“We started with this roughly three years ago. Actually, we started with the Customer First business area, and that is also part of this Customer Success board area. So, the theory was there a while ago – and then we built the organisation to make it real.”

Adam’s day-to-day role involves managing five direct reports, who work to design, launch, and help execute global programmes across seven regions within SAP. “We usually work with the regional presidents and CEOs and their teams, improving our business performance and streamlining our operational excellence. Right now, we have maybe 13 or 14 initiatives, but the top ones are demand management (not a surprise in a sales organisation) but also improved discounting or experience management – our experience as a sales organisation.”

Adams also brings with him experience running the 270-strong team that drove SAPS analytics, machine-learning and financial and risk-management software business in EMEA. That was important for his credibility. “Now I’m in the role of driving business performance, improving operational excellence, I know what that means first-hand because I was doing it as a profession. I think this gives me a good balance of doing things in a way that is not too theoretical, so that there is the likelihood that it will be practically applied.”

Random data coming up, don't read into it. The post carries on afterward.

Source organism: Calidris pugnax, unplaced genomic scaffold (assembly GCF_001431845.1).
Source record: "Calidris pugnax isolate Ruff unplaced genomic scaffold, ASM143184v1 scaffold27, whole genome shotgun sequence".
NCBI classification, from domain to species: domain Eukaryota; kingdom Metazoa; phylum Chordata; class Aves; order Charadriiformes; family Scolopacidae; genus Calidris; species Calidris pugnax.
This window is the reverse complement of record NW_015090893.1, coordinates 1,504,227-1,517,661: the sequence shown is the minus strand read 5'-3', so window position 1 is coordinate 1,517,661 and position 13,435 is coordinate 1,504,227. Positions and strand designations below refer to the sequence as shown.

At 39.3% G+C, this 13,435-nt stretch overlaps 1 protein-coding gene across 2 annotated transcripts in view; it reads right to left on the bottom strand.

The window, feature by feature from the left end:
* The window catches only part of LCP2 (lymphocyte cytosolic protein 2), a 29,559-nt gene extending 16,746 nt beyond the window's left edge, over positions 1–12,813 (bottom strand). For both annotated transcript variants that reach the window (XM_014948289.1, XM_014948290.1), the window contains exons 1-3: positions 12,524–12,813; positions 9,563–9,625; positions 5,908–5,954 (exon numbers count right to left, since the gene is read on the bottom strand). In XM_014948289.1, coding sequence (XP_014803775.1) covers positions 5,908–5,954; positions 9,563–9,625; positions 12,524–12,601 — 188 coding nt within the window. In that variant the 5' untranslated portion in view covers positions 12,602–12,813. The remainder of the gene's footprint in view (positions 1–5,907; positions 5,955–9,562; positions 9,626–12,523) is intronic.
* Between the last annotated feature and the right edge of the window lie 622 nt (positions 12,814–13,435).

His prior entrepreneurial experience was also useful in his transition from sales professional to manager. “We see it in a lot in companies, in many sales organisations: ‘Hey, you are good and successful as an individual contributor. Now you are a manager, right! Replicate your success and make other more successful. And we see that is not necessarily the answer.

“It varies in companies, the level of support an individual seller gets to achieve that level. I think, honestly, I was lucky because I had this period before when I learnt my lesson. Everything that I do today is like running my own business and feel that responsibility.

“I think I’m also a good people manager from what I hear and the feedback I get. But being a salesperson and a sales manager is totally different. And I actually did mistakes by promoting good salespeople to become not-so-good sales managers, so I feel guilty contributing to that problem. It’s not easy, right?”

Storytelling is super-communication

“Some people might say: ‘Oh, selling might have negative implications.’ I do not belong to that group of people because why should it, right? You can use the word telling and have exactly the same sentence. You tell your customers about the value and the need and the reason why, and to the same extent you can tell your people about that.